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All Hallows’ Eve

Posted on: | by Guest Blogger | No Comments

[The following blog post was written by Kristin E. Cangialosi, a graduate student in the Department of Library & Information Studies.]

Houses are decked with cobwebs and tombstones, their lawns littered with fallen leaves.  Carved jack o’ lantern faces glow eerily in the brisk autumn night.  Murmurs resounding with mischief can be overheard.  The Halloween season is upon us once again!

But where do modern day Halloween traditions come from?  Why do we give candy to costumed children that knock upon our doors, or carve spooky faces in pumpkins lit by candlelight?  And why do we derive such pleasure from scaring ourselves with meticulously orchestrated “haunted” houses and stories of the supernatural?

If you are looking to learn more about the ritualistic origins of Halloween, the UB Libraries’ collection has many titles to you get into the spirit.

To experience the sheer terror an expertly crafted horror tale can provide visit the UB Libraries’ Pinterest page and check out the Horror board that features books, and the Films: Horror board for some frightening entertainment.

Have a Happy Halloween!

{Image Source: from; posted by Nancy O. Soram}

Major of the Month: Theatre and Dance

Posted on: | by Guest Blogger |

Glendora Johnson-CooperGlendora Johnson-Cooper is the subject librarian for Theatre and Dance. With over 25 years’ experience as a librarian, she has a wealth of knowledge about the resources the Libraries’, and the University offer.  She is a past recipient of a SUNY Chancellor’s award for Excellence in Librarianship, and she welcomes the many opportunities she has to demonstrate the power of critical thinking and the value of cultivating life-long learning skills.­­­ Glendora came to librarianship with 17 years’ experience as an arts administrator, with a focus on the performing and visual arts.  She loves helping students and faculty sharpen their information-seeking abilities.

Glendora can help make sense of the many information resources the Libraries’ provide.  For quality, scholarly information on Theatre and Dance, try searching these databases:





Meet Nancy Schiller, UB’s Engineering Librarian!

Posted on: | by Guest Blogger |

Nancy Schiller is UB’s Engineering Librarian.  She works with undergraduate and graduate students in UB’s School of Engineering and Applied Sciences to help them find the information they need to be successful in their coursework and research.   Beginning September 8th, Nancy will be available to answer your library-research-related questions in the lobby of Davis Hall on Tuesdays from 11am to 12:30pm and on Thursdays from 2 to 3:30pm.  But feel free to contact her any time via email at …. And to get you started now, here are a couple of her top picks for SEAS students:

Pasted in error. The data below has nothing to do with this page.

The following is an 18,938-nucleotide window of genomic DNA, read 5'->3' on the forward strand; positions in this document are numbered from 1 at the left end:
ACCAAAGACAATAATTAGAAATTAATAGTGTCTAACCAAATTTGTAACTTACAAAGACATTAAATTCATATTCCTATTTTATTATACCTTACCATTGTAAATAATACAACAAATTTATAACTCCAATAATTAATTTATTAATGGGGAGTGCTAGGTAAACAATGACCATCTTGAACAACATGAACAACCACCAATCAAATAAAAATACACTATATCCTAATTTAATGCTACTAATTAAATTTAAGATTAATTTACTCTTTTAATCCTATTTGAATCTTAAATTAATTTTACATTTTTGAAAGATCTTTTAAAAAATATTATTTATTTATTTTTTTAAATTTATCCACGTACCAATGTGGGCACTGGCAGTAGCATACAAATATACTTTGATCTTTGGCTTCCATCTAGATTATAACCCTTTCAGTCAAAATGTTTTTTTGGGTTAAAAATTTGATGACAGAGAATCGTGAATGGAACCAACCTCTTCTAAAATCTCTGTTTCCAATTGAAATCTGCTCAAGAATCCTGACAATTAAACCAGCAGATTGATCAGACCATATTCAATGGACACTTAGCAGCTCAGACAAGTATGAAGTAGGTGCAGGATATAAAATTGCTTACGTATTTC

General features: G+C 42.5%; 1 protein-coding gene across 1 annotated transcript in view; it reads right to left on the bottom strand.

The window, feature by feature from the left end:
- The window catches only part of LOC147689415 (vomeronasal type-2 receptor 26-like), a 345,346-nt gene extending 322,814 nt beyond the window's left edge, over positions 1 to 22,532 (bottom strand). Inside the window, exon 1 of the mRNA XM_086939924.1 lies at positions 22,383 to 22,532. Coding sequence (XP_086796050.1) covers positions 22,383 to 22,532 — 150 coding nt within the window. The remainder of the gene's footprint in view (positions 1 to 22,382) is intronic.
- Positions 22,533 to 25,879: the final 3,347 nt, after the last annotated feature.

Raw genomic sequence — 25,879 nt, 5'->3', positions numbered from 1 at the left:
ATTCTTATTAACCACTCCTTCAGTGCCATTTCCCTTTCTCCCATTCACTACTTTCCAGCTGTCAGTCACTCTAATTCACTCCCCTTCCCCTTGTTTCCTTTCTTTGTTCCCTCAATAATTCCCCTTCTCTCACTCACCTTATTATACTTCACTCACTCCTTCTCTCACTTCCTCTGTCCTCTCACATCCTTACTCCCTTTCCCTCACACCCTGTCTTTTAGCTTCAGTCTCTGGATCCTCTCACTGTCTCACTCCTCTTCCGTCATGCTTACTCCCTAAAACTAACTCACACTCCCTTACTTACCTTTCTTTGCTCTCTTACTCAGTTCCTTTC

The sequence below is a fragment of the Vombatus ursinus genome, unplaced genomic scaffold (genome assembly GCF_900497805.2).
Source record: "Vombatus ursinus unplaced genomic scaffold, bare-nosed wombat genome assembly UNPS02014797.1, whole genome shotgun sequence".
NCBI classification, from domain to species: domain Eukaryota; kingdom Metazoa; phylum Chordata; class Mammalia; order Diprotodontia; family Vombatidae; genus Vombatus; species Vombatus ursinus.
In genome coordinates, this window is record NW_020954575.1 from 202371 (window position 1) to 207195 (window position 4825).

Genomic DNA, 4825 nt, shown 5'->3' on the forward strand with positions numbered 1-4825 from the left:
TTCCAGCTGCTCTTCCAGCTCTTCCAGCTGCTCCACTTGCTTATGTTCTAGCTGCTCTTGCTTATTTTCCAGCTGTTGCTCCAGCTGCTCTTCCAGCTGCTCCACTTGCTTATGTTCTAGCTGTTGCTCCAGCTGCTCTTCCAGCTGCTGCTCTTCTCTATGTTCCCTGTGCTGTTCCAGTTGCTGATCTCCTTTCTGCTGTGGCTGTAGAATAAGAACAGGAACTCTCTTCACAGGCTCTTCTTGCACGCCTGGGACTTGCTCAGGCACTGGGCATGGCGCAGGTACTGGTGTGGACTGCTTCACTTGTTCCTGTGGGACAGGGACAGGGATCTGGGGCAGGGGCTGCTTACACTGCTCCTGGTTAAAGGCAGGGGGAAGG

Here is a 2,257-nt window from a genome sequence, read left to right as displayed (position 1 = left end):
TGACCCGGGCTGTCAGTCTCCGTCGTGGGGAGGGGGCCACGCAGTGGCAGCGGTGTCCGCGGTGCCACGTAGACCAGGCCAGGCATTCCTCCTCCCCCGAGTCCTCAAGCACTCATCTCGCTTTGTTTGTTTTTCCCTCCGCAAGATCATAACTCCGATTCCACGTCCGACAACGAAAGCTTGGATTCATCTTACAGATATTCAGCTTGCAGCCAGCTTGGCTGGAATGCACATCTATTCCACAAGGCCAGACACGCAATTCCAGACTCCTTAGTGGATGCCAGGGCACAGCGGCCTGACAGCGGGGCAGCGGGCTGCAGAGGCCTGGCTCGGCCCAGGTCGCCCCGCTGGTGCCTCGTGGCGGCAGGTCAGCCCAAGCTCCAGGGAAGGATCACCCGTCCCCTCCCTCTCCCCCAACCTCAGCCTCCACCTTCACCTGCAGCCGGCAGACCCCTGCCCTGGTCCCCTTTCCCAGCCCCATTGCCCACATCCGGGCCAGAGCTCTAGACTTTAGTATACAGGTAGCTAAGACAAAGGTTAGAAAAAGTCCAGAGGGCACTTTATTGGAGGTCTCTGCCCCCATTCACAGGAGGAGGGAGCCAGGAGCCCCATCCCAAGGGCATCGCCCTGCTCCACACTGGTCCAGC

• Engineering information available online, 24/7 – Try out Knovel!   Knovel is an engineering database for engineering students that provides online full-text access to over 1,000 engineering handbooks and textbooks. It’s a great resource to use to look up any engineering topic, and it is especially good for finding properties data and other, often hard-to-find information.  As an added bonus, many of the digitized books in Knovel have interactive equations, tables, and graphs:
  • Digging deeper – The journal literature is the core literature in science and technology.  Journal articles will provide you with the kind of detailed technical information you need to complete your assignments, and they are essential sources of information when writing a Masters or PhD thesis  To search for journal articles by topic, use the premier engineering database, Compendex, just a click away via:

Workshop Announcement! Zotero: Simple Research Management

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If you are looking for a simple and intuitive way to organize sources and reference list citations, Zotero may be the solution.  An introductory Zotero workshop will be held three times this semester, sponsored by the UB Libraries.  The workshop will teach you how to capture online sources and import citations from databases.  You will also learn how to attach documents, include your own research notes, and maintain an organized library of sources!


223 Lockwood Library, North Campus


  • Tues. 10/7; 4:30pm – 6:00pm
  • Tues. 10/28; 1:30pm – 3:00pm
  • Tues. 11/18; 4:30pm – 6:00pm

You can register for the workshop date you want to attend here. Don’t forget to bring your own laptop or tablet.  You’ll be glad you did!